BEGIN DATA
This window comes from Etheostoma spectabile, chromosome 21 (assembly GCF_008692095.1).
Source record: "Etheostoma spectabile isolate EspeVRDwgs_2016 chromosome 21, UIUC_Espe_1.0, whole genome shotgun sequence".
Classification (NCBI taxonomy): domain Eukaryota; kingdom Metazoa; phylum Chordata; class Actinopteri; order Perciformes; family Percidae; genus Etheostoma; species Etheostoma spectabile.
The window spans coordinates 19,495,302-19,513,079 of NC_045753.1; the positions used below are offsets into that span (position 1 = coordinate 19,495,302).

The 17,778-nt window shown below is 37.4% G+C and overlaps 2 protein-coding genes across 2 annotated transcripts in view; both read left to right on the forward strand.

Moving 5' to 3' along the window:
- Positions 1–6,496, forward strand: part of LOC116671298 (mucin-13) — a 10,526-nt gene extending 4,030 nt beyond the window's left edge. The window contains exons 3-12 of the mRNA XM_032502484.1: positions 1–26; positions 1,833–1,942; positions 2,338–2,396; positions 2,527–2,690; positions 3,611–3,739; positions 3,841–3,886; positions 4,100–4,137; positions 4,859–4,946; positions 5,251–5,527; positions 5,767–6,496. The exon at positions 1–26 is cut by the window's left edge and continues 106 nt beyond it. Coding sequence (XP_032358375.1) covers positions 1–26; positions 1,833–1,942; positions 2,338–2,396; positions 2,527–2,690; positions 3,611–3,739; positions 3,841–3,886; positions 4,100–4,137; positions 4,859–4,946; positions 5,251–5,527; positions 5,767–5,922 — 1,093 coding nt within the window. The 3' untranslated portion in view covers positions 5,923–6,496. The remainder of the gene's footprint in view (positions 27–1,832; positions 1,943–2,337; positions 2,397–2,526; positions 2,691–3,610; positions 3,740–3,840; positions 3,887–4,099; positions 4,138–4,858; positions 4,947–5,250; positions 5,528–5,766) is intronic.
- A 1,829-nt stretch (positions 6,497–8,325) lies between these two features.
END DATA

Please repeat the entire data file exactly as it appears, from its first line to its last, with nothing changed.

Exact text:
This window comes from Etheostoma spectabile, chromosome 21 (assembly GCF_008692095.1).
Source record: "Etheostoma spectabile isolate EspeVRDwgs_2016 chromosome 21, UIUC_Espe_1.0, whole genome shotgun sequence".
Classification (NCBI taxonomy): domain Eukaryota; kingdom Metazoa; phylum Chordata; class Actinopteri; order Perciformes; family Percidae; genus Etheostoma; species Etheostoma spectabile.
The window spans coordinates 19,495,302-19,513,079 of NC_045753.1; the positions used below are offsets into that span (position 1 = coordinate 19,495,302).

The 17,778-nt window shown below is 37.4% G+C and overlaps 2 protein-coding genes across 2 annotated transcripts in view; both read left to right on the forward strand.

Moving 5' to 3' along the window:
- Positions 1–6,496, forward strand: part of LOC116671298 (mucin-13) — a 10,526-nt gene extending 4,030 nt beyond the window's left edge. The window contains exons 3-12 of the mRNA XM_032502484.1: positions 1–26; positions 1,833–1,942; positions 2,338–2,396; positions 2,527–2,690; positions 3,611–3,739; positions 3,841–3,886; positions 4,100–4,137; positions 4,859–4,946; positions 5,251–5,527; positions 5,767–6,496. The exon at positions 1–26 is cut by the window's left edge and continues 106 nt beyond it. Coding sequence (XP_032358375.1) covers positions 1–26; positions 1,833–1,942; positions 2,338–2,396; positions 2,527–2,690; positions 3,611–3,739; positions 3,841–3,886; positions 4,100–4,137; positions 4,859–4,946; positions 5,251–5,527; positions 5,767–5,922 — 1,093 coding nt within the window. The 3' untranslated portion in view covers positions 5,923–6,496. The remainder of the gene's footprint in view (positions 27–1,832; positions 1,943–2,337; positions 2,397–2,526; positions 2,691–3,610; positions 3,740–3,840; positions 3,887–4,099; positions 4,138–4,858; positions 4,947–5,250; positions 5,528–5,766) is intronic.
- A 1,829-nt stretch (positions 6,497–8,325) lies between these two features.